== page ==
What’s behind the NRL’s raft of blowout scores – the widely-publicised set of rule changes that have fundamentally altered the way the game is played, or poor roster management and a broken salary cap system?
It’s the debate that’s raging across the competition and the rugby league community. And the NRL 360 experts didn’t pull any punches in a fired-up discussion that laid bare the complex problems facing the game.
From the game’s ‘great imbalance’, players who aren’t ‘NRL standard’ and a host of their peers being overpaid, to an ARLC lacking accountability, here’s what they said.
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Paul Kent declared: “I tend to go with Wayne Bennett: The problems are bigger than just the rules. The problems are the way the teams are assembling their rosters. Some of the players that are playing in the NRL are not NRL standard.
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“There seems to be this great imbalance where the good clubs are attractive. I’ve said this for years and years: there is a false salary cap out there. If you put every player at Melbourne on the market – their nine million dollar salary cap – they’ve got 11 million dollars worth of players.
“You put the Bulldogs on the market, their nine million dollar salary cap – you’d be flat out getting seven or six million for them.”
James Hooper replied: “If we’re talking about assembling rosters, the rules have played a huge element of that. Look at Jason Taumalolo on that 10 year, 10 million dollar deal. He was signed under a different set of rules to what it is now. Would he be worth the same amount of money given the changes that we’ve made?”
Kent added: “You look at other clubs and you wonder why there’s blowouts. Cronulla – two million dollars of their salary cap in second grade in Newtown. Fifita, Dugan, Townsend. You wonder why they can’t compete, or they’re doing extremely well to compete.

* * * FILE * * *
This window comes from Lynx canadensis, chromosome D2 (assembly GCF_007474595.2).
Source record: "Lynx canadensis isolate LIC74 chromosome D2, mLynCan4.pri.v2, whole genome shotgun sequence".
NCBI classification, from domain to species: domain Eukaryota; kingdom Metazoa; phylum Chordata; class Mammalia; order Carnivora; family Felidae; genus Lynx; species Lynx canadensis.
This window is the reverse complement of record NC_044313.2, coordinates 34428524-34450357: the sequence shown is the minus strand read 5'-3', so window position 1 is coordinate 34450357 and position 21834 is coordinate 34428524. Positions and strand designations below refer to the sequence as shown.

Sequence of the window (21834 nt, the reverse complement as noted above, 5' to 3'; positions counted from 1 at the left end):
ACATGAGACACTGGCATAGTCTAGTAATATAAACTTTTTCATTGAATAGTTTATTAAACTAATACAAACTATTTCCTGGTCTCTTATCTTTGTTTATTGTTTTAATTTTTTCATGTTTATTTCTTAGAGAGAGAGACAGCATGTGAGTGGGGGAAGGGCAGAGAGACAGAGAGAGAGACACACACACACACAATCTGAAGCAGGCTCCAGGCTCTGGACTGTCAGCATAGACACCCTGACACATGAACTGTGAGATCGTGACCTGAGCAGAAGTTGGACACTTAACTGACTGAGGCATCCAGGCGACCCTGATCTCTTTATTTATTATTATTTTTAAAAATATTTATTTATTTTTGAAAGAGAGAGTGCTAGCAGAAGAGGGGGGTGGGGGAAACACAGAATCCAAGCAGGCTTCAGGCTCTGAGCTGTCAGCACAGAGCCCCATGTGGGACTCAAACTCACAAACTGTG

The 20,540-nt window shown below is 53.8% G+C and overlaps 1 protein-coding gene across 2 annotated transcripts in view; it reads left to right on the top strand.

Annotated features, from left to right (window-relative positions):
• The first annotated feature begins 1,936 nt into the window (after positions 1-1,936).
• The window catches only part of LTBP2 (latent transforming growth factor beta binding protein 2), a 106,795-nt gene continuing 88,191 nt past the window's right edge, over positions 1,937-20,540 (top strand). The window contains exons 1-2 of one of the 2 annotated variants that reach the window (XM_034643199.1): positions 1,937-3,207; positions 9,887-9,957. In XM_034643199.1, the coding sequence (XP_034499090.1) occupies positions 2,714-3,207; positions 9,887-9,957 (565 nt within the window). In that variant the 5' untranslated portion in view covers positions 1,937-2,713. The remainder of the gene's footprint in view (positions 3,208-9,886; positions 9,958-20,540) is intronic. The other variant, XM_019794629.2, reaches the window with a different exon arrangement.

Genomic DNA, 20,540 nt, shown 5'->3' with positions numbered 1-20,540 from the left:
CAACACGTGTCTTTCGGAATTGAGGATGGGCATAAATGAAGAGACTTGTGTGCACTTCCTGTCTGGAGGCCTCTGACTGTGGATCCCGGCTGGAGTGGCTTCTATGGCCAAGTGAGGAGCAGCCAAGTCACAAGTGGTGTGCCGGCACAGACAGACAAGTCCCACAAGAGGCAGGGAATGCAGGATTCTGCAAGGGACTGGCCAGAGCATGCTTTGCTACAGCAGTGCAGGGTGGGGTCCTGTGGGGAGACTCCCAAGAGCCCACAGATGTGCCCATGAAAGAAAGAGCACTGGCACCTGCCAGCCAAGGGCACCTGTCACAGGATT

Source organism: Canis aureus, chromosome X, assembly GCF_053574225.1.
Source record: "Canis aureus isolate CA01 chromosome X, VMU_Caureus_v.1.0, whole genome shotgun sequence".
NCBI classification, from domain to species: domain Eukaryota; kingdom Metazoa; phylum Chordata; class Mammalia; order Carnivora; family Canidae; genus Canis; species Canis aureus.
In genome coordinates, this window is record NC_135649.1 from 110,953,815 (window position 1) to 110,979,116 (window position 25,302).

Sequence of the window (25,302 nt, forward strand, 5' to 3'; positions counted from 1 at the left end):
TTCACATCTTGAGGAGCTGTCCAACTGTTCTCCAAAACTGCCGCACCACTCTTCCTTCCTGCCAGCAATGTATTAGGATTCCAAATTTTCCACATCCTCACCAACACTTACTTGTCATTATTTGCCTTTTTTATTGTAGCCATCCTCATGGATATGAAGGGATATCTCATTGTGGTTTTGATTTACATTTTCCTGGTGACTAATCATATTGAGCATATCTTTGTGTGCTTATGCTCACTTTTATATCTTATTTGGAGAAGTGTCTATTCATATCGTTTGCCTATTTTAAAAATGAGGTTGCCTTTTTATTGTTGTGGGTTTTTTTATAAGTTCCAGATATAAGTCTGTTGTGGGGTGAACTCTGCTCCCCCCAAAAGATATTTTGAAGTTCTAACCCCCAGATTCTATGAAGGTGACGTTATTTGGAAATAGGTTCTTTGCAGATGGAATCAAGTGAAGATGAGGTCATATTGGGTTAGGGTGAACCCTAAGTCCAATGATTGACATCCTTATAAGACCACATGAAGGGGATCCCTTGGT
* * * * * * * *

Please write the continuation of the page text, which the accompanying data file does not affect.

“It’s happening all over the competition.”
He continued: “There’s a lot of clubs that don’t know what they’re buying. They’re getting conned by managers.”
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And while his fellow panellists claimed that situation is nothing new, he replied: “I’ll tell you what is new: How easy it is now for players to sit there, a year into a three-year-deal, when suddenly something (a contract offer) opens up across the road at another club for more money.
“So they turn up at training for six weeks, kicking stones until the club goes: ‘You know what, we’ve got to let him go’.
“And what they’re doing is they’re basically poaching players – which is what the salary cap is intended not to do – they’re poaching players within their deals and they’re paying over!
“So many players are on overs, that’s why salary caps are out of whack. And that’s why there’s now no depth at clubs.”
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The Daily Telegraph’s Phil Rothfield added: “There’s a really good example you can throw in here. A great, great, tough, tough forward: Dale Finucane. He’s on what at Melbourne, probably $650(k)? His contract’s up, he could probably get $950k, nearly a million at Wests Tigers. Do you think he’ll go there? [No, came the reply from his fellow panellists.]
“Why would he go there?”
Kent replied: “This is the problem with the competition. You said Dale Finucane’s on $650 (thousand) at Melbourne, Tigers have got to offer him $950k to even get him interested. That’s $300 (thousand) they’re absorbing in their cap that Melbourne don’t have to.”
Kent then offered another example, saying: “Nick Meaney is on good money at Canterbury. Canterbury came back and said we’ll offer you minimum wage – this is what we think you’re worth. It’s a downgrade in payment.
“At that price, Melbourne said: ‘You know what, if he’s on minimum wage, we’ll throw him a minimum wage contract.’ They threw him a minimum wage contract. So Nick Meaney had a choice – to play at Canterbury for minimum wage or play at Melbourne for minimum wage.
Of course he’s gone to Melbourne. He’s signed there.”
But Kent didn’t blame the competition heavyweights for that situation.
He said: “It’s not a criticism of Melbourne, they’ve earned the right to do that. The Roosters have done the same thing, Souths for a period were doing the same thing. The good clubs earn the right to sign players at a discounted rate because they players go there for less money to win.”
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But Rothfield said the salary cap problems, and discussion of toxic club cultures, helped avoid accountability within the rugby league hierarchy – and specifically the ARL Commission.
He said: “This is a convenient argument to take the spotlight off all the rule changes. If you ask around in clubland a lot of people are blaming the rule changes.”
He added: “I’ve said before that I don’t blame Peter V’landys. He’s the face of it all and he likes to take the rap for a lot of things that go on.
“I want to look at the commission. How do all these things get pushed through? Why has Wayne Pearce, who’s the rugby league expert on the commission, been there for 10 years? He’s pushed a lot of these rules, but he never ever gets the criticism for it.”